Carpenter bees are large bees that fly around California each spring. They bore nearly perfect circles through wood, leaving wooden siding, sheds, garages, playsets, and wooden patio furniture scattered with ugly holes. Even if you don’t spot carpenter bee nests, you may still see them flying around. They aren’t especially dangerous and don’t sting humans unless provoked. However, they are so large and clumsy that they’ll bump right into you if you are unknowingly in their flight path. You can identify carpenter bees by their large size and shiny abdomen. In the fall, adult carpenter bees that have recently hatched migrate towards places that provide shelter during the winter. Otherwise, they cannot survive the cold.
How can I tell if I have carpenter bees?
Carpenter bees become active in the spring in our area. After hatching, they search for a mate. These bees look like large bumble bees, but unlike bumble bees they have a shiny black abdomen. Carpenter bees also have distinctive flight patterns and are often seen diving and darting about and “chasing” each other in flight. They are solitary bees that make nests by chewing perfectly round tunnels into the wood where they lay 6-8 eggs. Many times there will be a brownish stain on the wood directly beneath their nests. These nests are commonly found along the trim of the roof-line, but they can be found in other places around the house as well. Even though each nest is individual many females will often make their nests in the same general area, and will return every year.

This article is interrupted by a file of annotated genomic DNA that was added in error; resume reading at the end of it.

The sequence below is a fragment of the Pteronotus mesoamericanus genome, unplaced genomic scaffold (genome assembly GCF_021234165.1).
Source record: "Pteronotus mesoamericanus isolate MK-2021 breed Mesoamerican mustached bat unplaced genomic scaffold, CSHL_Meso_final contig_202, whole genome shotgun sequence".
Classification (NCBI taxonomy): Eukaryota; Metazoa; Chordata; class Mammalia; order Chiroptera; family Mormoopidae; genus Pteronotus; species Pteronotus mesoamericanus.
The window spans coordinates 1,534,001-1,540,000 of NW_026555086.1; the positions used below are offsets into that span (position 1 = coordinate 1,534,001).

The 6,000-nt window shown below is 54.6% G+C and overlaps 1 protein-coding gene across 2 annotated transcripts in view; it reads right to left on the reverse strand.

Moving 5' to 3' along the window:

Are carpenter bees dangerous?
Carpenter bees are not parasitic and do not feed on human hosts like ticks and mosquitoes do. The damage that they inflict on houses isn’t enough for them to be a concern to the structural damage of a home. Their nests are mostly an issue of aesthetics. Our area in particular is home to the Nuttall’s woodpecker. Among other small insects, these woodpeckers are especially attracted to carpenter bee larvae that live within active nests. It’s not uncommon for Nuttall’s woodpeckers to cause damage to your home, not to mention the excessive noise they make while trying to eat carpenter bee larvae.
How can I get rid of carpenter bees?
To prevent carpenter bees from nesting on your home, try painting bare surfaces. Carpenter bees are often attracted to unpainted surfaces. Although they prefer bare wood, don’t be surprised if you find them nesting on your wood-stained deck as the stain isn’t as much as a deterrent as paint. The wood stains are less reliable than paint but could provide some degree of repellency as opposed to having bare wood.
Once carpenter bees have nested on your home, it’s too late to get rid of them. Only professional pest control will be effective against carpenter bee nesting. Call us or fill out the contact form on this page to schedule a carpenter bee inspection or service at your home!